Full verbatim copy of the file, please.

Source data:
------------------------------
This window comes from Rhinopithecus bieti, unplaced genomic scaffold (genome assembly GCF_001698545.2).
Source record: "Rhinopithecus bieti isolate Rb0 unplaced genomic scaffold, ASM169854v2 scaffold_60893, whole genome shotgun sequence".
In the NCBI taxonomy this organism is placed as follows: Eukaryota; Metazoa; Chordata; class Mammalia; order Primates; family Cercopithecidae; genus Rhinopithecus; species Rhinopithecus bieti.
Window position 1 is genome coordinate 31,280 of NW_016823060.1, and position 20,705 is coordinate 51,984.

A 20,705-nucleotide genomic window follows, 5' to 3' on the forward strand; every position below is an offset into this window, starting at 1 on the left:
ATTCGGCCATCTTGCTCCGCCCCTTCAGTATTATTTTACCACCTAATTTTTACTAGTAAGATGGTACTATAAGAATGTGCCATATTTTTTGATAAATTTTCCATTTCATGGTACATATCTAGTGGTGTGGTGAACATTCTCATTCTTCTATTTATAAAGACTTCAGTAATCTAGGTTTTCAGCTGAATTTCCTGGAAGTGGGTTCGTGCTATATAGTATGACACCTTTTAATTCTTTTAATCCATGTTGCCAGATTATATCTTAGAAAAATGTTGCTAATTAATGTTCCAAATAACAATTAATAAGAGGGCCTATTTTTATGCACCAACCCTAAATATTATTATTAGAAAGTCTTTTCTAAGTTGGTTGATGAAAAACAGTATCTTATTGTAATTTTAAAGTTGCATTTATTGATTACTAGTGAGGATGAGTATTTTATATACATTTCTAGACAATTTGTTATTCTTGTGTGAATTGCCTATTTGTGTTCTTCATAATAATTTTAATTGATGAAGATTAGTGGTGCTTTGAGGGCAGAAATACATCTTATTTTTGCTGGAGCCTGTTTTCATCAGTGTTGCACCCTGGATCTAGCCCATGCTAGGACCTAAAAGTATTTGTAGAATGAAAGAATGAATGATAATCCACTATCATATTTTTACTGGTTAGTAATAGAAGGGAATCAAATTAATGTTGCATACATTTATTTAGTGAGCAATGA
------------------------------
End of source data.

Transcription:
This window comes from Rhinopithecus bieti, unplaced genomic scaffold (genome assembly GCF_001698545.2).
Source record: "Rhinopithecus bieti isolate Rb0 unplaced genomic scaffold, ASM169854v2 scaffold_60893, whole genome shotgun sequence".
In the NCBI taxonomy this organism is placed as follows: Eukaryota; Metazoa; Chordata; class Mammalia; order Primates; family Cercopithecidae; genus Rhinopithecus; species Rhinopithecus bieti.
Window position 1 is genome coordinate 31,280 of NW_016823060.1, and position 20,705 is coordinate 51,984.

A 20,705-nucleotide genomic window follows, 5' to 3' on the forward strand; every position below is an offset into this window, starting at 1 on the left:
ATTCGGCCATCTTGCTCCGCCCCTTCAGTATTATTTTACCACCTAATTTTTACTAGTAAGATGGTACTATAAGAATGTGCCATATTTTTTGATAAATTTTCCATTTCATGGTACATATCTAGTGGTGTGGTGAACATTCTCATTCTTCTATTTATAAAGACTTCAGTAATCTAGGTTTTCAGCTGAATTTCCTGGAAGTGGGTTCGTGCTATATAGTATGACACCTTTTAATTCTTTTAATCCATGTTGCCAGATTATATCTTAGAAAAATGTTGCTAATTAATGTTCCAAATAACAATTAATAAGAGGGCCTATTTTTATGCACCAACCCTAAATATTATTATTAGAAAGTCTTTTCTAAGTTGGTTGATGAAAAACAGTATCTTATTGTAATTTTAAAGTTGCATTTATTGATTACTAGTGAGGATGAGTATTTTATATACATTTCTAGACAATTTGTTATTCTTGTGTGAATTGCCTATTTGTGTTCTTCATAATAATTTTAATTGATGAAGATTAGTGGTGCTTTGAGGGCAGAAATACATCTTATTTTTGCTGGAGCCTGTTTTCATCAGTGTTGCACCCTGGATCTAGCCCATGCTAGGACCTAAAAGTATTTGTAGAATGAAAGAATGAATGATAATCCACTATCATATTTTTACTGGTTAGTAATAGAAGGGAATCAAATTAATGTTGCATACATTTATTTAGTGAGCAATGA